kudos to Joshua and all people involved!!!

    Now, though ricland's response indicates some sort of... belligerent fellow, I must say in my subjective way of grasping the world he's entitled to say what he/she think/feels about it... or what's the problem...?... when you say "I like it" nobody's asking to further develop your POV/critique/comment, but if you say "I don't fancy the voice-off" you have to show your primus inter pares I.D. ?!!!! how could this possibly and positively be evaluated? another thing I always thought kind of funny (just let me get the chainsaw for punctuation) is this "rookie" thing of the forums.

    Many years ago, when dragons ate princes for breakfast, I was told if you hear someone heavily criticizing somebody's work is either because that person is very sure about his/her own work or because he/she knows very well the work which is criticizing. Never heard of having to explain because (having own perspective on subjective reality, "taste" or) an opinion.

    LOVE and a good weekend for U all

    gashô

    PS
    @ricland... you hear the chainsaw, don't you?!!! jaja ajjajaja

  • Yep, just a good old fashion dick. How about you throw up your personal work on docu stuff and let us see how a real pro does it?

  • Sorry about being critical.

    How's this:

    It was beautiful, I loved it. It was like having a religious experience watching this clip. Does Spelberg know about your work? How about Cecil B. Demille?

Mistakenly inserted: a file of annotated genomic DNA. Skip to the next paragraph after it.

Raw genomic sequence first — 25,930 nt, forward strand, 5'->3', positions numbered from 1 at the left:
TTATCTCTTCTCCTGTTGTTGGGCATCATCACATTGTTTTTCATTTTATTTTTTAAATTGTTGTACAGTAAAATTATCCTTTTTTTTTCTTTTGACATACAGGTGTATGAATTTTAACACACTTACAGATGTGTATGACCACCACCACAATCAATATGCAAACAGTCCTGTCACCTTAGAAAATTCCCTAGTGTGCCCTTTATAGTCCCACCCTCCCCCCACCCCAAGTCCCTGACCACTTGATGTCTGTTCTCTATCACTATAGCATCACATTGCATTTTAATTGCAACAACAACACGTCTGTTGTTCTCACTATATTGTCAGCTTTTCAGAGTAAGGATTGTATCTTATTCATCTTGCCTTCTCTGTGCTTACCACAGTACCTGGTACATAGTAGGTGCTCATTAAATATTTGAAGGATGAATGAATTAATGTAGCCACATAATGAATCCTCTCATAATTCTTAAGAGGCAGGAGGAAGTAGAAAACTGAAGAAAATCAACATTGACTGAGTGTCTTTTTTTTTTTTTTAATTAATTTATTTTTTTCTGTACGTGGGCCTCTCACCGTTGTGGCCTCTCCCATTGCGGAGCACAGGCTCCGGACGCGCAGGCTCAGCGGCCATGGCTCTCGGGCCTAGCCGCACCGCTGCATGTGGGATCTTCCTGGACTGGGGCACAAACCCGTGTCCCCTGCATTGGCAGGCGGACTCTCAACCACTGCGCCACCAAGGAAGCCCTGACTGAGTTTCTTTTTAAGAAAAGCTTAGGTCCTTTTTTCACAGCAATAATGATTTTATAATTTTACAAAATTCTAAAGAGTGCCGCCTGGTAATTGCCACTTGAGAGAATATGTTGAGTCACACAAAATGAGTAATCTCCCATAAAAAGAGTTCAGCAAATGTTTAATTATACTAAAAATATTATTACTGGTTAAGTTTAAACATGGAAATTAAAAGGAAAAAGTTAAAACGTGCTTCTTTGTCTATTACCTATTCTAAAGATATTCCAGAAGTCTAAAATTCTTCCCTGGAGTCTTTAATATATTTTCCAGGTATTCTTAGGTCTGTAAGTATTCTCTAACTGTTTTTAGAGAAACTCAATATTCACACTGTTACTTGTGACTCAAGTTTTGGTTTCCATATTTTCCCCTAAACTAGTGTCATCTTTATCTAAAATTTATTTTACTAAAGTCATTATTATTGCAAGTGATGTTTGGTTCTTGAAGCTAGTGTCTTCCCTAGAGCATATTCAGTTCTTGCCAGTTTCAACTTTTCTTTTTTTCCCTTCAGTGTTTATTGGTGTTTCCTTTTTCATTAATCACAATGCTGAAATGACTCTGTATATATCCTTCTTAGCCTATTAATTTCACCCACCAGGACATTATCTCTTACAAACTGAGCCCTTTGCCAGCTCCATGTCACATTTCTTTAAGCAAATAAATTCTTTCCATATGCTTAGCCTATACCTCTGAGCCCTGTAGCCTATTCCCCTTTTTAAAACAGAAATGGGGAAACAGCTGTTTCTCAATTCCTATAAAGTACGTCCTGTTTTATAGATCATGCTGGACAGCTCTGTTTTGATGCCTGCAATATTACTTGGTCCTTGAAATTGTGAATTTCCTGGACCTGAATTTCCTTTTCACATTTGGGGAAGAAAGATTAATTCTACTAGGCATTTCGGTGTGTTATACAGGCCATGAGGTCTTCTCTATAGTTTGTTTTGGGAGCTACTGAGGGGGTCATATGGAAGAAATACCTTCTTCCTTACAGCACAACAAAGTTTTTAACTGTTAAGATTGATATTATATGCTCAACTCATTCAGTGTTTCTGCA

Is that better?

  • way to go Joshua. I'm a big fan of Promiseland and although it was minute compared to the scale of this, it helped open me up to fracking.

  • @vicharris once things got rolling I too was just watching and listening and not thinking about what it was shot on, which, ideally, is as it should be I think. It just looked good. Lots of documentaries just up front look like crap, just a guy with an ENG video camera, not even trying, to the point that the visuals are simply there to avoid begging the question "why wasn't this produced as a radio program?" or written as an essay or book.

    I can give docs that rely on lots of hidden video the benefit of the doubt, and a little slack (for instance THE AMBASSADOR is rather amazing regardless of its poor visual quality). It's not often you see the potential for one to equally stimulate the audience on a visual and aural level as well as engage their brain. I like it.

  • @ricland Yeah dude, just leave if that's how you start off a post in a forum but I'm sure you're just a troll so it's all cool :)

  • @ricland

    In addition to working on writing posts that read with a modicum of respect, please get your composers straight. Holst, not Wagner.

  • How about a Troll Dick? Maybe a Dick Troll? Or maybe a D-Bag Troll. I could be pushing too hard though. Probably just a good old fashion dick :)

  • @BurnetRhoades @vicharris +1 @ricland Are you a troll? The first comment you wrote as you joined?

  • BTW, like I always say, while I was watching, I forgot that I was looking at GH2 footage and became immersed in the story...and that's as good as anyone can do. Great job! BTW, we're dealing with this in Culver City, CA right now so I was especially interested in the story. We'll rent it soon!

  • Asking for comments at a place like this, versus what you might get from random people, might sound like a good idea but it's a trap. Take everything you read here with the same grain of salt as the man on the street.

  • sound track all wrong.

    also -- narration dull, uninspiring.

    Finally, all those beautiful landscapes a little tedious -- there should have mixed them up with old farmhouses, rusted mailboxes, soaring eagle... you get the idea.

    And to repeat, get rid of the Wagner.